Sports fans love a good underdog story. Few things rank higher than relishing the air of victory after the seemingly impossible is made tangible. Given the layout of the NBA playoffs, the best of seven series favor the higher rank, so upsets become part of team lore for years to come.
Though the East is usually pinned the lesser of two conferences, the 2018 season has given pause to this claim. Sure, the playoff race is essentially over with the top eight teams compared to the West’s top 10. But, each of the East’s playoff hopefuls have shown they have the mettle to conjure wins against teams up and down the standings.
While the Philadelphia 76ers are cruising to homecourt advantage and LeBron James has once again evolved ahead of the postseason, the Indiana Pacers are racing towards their own fruitful playoff appearance.
In the month of March, Indiana has posted the sixth-best record in the league, 11-4, while taking wins off five of the East’s top eight teams. Add that only five of Indy’s 13 home losses this season have come at the hands of Eastern Conference playoff squads and the Pacers seem to have grown a formula fitting for the Bankers Life Fieldhouse.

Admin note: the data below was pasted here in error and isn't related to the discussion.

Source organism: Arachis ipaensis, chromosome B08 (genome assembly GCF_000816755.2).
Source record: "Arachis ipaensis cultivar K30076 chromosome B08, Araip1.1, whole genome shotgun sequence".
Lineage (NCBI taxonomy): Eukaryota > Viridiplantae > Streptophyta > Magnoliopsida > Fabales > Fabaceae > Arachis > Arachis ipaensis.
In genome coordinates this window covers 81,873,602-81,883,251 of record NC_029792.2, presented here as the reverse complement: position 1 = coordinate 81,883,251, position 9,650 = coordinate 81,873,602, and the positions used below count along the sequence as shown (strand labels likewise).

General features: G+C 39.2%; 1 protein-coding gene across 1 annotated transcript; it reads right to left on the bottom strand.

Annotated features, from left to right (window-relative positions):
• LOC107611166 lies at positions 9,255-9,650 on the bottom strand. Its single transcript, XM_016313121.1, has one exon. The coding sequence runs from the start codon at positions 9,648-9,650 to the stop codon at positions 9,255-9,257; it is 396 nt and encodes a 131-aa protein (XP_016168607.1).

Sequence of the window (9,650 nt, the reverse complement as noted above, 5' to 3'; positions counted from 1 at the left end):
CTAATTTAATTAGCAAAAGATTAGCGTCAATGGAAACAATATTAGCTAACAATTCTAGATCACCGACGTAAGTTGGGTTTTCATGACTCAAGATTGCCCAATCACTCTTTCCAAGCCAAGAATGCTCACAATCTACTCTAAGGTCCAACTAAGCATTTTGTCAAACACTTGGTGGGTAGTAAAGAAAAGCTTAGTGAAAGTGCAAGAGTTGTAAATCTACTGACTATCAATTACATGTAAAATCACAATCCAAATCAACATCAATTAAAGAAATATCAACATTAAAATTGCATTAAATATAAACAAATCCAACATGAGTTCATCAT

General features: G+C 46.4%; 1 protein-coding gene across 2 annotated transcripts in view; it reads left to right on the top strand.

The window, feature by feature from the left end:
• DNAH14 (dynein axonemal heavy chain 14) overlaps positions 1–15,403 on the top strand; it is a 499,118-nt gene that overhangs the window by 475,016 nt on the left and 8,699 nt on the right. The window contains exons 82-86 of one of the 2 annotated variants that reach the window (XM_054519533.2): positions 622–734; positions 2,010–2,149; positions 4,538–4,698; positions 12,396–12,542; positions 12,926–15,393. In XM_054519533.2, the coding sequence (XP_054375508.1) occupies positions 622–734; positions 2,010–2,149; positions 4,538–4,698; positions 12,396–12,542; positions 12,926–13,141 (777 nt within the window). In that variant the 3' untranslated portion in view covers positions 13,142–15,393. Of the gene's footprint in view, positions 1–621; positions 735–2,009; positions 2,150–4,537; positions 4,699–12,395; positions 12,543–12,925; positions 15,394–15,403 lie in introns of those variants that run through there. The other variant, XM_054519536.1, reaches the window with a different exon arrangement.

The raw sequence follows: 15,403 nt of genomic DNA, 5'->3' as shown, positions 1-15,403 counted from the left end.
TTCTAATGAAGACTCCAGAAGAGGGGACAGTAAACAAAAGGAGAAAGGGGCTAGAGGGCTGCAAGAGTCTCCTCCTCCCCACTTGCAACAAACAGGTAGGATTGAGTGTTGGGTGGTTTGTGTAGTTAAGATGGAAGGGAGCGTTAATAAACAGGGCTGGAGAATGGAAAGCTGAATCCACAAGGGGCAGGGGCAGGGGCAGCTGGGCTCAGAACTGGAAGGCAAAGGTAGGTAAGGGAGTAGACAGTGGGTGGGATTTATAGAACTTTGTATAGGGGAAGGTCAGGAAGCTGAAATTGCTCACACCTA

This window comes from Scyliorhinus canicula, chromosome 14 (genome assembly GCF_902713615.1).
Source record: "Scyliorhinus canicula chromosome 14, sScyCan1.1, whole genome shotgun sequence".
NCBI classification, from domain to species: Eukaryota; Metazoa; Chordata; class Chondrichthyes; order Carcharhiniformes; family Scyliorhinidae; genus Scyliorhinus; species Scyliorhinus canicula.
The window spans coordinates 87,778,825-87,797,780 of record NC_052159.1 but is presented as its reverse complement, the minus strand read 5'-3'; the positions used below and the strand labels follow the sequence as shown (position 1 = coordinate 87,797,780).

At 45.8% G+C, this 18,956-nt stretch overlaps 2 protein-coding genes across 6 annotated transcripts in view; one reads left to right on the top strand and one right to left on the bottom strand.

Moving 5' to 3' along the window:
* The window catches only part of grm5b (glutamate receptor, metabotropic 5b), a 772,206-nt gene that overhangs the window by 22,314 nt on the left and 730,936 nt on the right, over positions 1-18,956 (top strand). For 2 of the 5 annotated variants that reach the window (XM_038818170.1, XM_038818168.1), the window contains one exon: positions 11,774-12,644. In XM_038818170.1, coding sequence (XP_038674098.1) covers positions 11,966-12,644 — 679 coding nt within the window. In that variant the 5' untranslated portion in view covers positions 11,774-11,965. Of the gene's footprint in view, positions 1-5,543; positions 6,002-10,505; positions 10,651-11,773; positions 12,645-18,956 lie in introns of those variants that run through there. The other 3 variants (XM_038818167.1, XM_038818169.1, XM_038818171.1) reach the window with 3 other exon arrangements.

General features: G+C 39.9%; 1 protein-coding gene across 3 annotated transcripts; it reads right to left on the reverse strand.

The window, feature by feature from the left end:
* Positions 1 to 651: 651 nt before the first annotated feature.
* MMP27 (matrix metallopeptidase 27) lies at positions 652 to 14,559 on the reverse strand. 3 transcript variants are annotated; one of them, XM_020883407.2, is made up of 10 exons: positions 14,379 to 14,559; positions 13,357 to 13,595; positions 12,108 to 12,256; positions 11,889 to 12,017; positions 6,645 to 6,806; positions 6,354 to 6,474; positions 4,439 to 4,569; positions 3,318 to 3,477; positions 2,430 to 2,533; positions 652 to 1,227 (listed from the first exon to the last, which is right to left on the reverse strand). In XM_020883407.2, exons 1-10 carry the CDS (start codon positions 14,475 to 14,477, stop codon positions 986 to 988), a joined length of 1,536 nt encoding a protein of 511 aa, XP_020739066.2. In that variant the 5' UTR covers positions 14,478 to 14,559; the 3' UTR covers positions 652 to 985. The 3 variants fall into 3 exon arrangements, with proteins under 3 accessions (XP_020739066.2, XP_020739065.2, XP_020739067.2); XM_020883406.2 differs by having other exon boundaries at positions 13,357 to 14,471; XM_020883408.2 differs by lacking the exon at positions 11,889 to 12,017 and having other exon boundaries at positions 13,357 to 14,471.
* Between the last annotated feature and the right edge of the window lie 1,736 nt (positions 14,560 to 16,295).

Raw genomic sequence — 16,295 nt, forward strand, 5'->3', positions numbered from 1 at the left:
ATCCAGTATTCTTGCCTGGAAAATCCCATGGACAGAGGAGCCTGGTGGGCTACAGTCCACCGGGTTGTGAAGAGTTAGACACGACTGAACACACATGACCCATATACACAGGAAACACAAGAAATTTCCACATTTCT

Amidst talk of Victor Oladipo’s physical reinvention that’s seen him fill, if not exceed, the void left by Paul George, the Pacers and head coach Nate McMillan are cultivating a team effort perfect for playoff basketball. Victor Oladipo and his 23.2 points per game is surely the motor for this Indiana pit crew. Playing by committee however gives Indiana the leeway to mix and match its approaches depending on the team.
Earlier this month Indiana was visiting Philadelphia just before the Sixers hit their winning stride. Led by Joel Embiid’s 29 points, the Sixers shot, rebounded and assisted better than Indiana. Philadelphia’s recipe for success that night, however, was torn to pieces as the Pacers pocketed 13 steals and forced 21 Sixers turnovers. Indiana’s thievery paid dividends – rattling the Sixers in Philadelphia is no easy task but leaving limbs in passing lanes and converting on 22 fast break points set the pace in Indy’s favor.
The Pacers’ round table approach to offense and defense manifests itself in unsuspecting ways. Indiana is the second best in the league at converting off turnovers and is third in fast break buckets, but their pace is just 98.19 points per 100 possessions, 24th in the association. Thus, McMillan’s preference to play up-tempo this season is more a disguise than anything else. Much like their namesake, the Pacers have capitalized on the ability to change gears, with a green light to grab steals and fast break opportunities without overextending themselves.
As the regular season comes to a close, however, Indiana is saddled with the possibility of not having home court advantage. Currently in fifth place, the Pacers are within spitting distance of the fourth seed, a half game behind Philadelphia. A middling team on the road at best, seizing the season’s final stretch to push into the East’s top half would be a job well done for Indiana, and a rallying cry ahead of the playoffs.